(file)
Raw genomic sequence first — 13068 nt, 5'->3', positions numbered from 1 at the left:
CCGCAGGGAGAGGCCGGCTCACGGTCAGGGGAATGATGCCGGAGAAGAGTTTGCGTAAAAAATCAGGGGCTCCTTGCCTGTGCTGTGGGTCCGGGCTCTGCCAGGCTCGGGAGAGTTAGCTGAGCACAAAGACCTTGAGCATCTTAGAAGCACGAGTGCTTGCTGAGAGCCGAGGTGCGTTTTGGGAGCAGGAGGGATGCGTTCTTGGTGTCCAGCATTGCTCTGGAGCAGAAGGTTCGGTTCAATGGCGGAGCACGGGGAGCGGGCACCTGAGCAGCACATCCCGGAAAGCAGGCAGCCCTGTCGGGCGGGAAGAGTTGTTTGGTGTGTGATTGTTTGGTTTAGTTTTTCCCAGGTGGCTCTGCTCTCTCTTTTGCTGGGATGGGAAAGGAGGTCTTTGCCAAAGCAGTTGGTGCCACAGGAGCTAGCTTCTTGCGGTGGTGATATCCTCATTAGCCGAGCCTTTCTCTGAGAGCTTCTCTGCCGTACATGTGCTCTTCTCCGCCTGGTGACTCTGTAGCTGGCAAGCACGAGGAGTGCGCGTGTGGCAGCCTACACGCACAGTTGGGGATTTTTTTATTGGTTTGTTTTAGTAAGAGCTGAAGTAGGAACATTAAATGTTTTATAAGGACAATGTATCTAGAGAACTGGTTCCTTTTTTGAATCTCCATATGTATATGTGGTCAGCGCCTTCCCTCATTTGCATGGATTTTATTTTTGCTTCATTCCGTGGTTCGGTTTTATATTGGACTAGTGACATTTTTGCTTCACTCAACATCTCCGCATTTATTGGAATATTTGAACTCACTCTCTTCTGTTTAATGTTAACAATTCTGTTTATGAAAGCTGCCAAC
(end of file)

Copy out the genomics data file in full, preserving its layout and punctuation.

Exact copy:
Raw genomic sequence first — 13068 nt, 5'->3', positions numbered from 1 at the left:
CCGCAGGGAGAGGCCGGCTCACGGTCAGGGGAATGATGCCGGAGAAGAGTTTGCGTAAAAAATCAGGGGCTCCTTGCCTGTGCTGTGGGTCCGGGCTCTGCCAGGCTCGGGAGAGTTAGCTGAGCACAAAGACCTTGAGCATCTTAGAAGCACGAGTGCTTGCTGAGAGCCGAGGTGCGTTTTGGGAGCAGGAGGGATGCGTTCTTGGTGTCCAGCATTGCTCTGGAGCAGAAGGTTCGGTTCAATGGCGGAGCACGGGGAGCGGGCACCTGAGCAGCACATCCCGGAAAGCAGGCAGCCCTGTCGGGCGGGAAGAGTTGTTTGGTGTGTGATTGTTTGGTTTAGTTTTTCCCAGGTGGCTCTGCTCTCTCTTTTGCTGGGATGGGAAAGGAGGTCTTTGCCAAAGCAGTTGGTGCCACAGGAGCTAGCTTCTTGCGGTGGTGATATCCTCATTAGCCGAGCCTTTCTCTGAGAGCTTCTCTGCCGTACATGTGCTCTTCTCCGCCTGGTGACTCTGTAGCTGGCAAGCACGAGGAGTGCGCGTGTGGCAGCCTACACGCACAGTTGGGGATTTTTTTATTGGTTTGTTTTAGTAAGAGCTGAAGTAGGAACATTAAATGTTTTATAAGGACAATGTATCTAGAGAACTGGTTCCTTTTTTGAATCTCCATATGTATATGTGGTCAGCGCCTTCCCTCATTTGCATGGATTTTATTTTTGCTTCATTCCGTGGTTCGGTTTTATATTGGACTAGTGACATTTTTGCTTCACTCAACATCTCCGCATTTATTGGAATATTTGAACTCACTCTCTTCTGTTTAATGTTAACAATTCTGTTTATGAAAGCTGCCAAC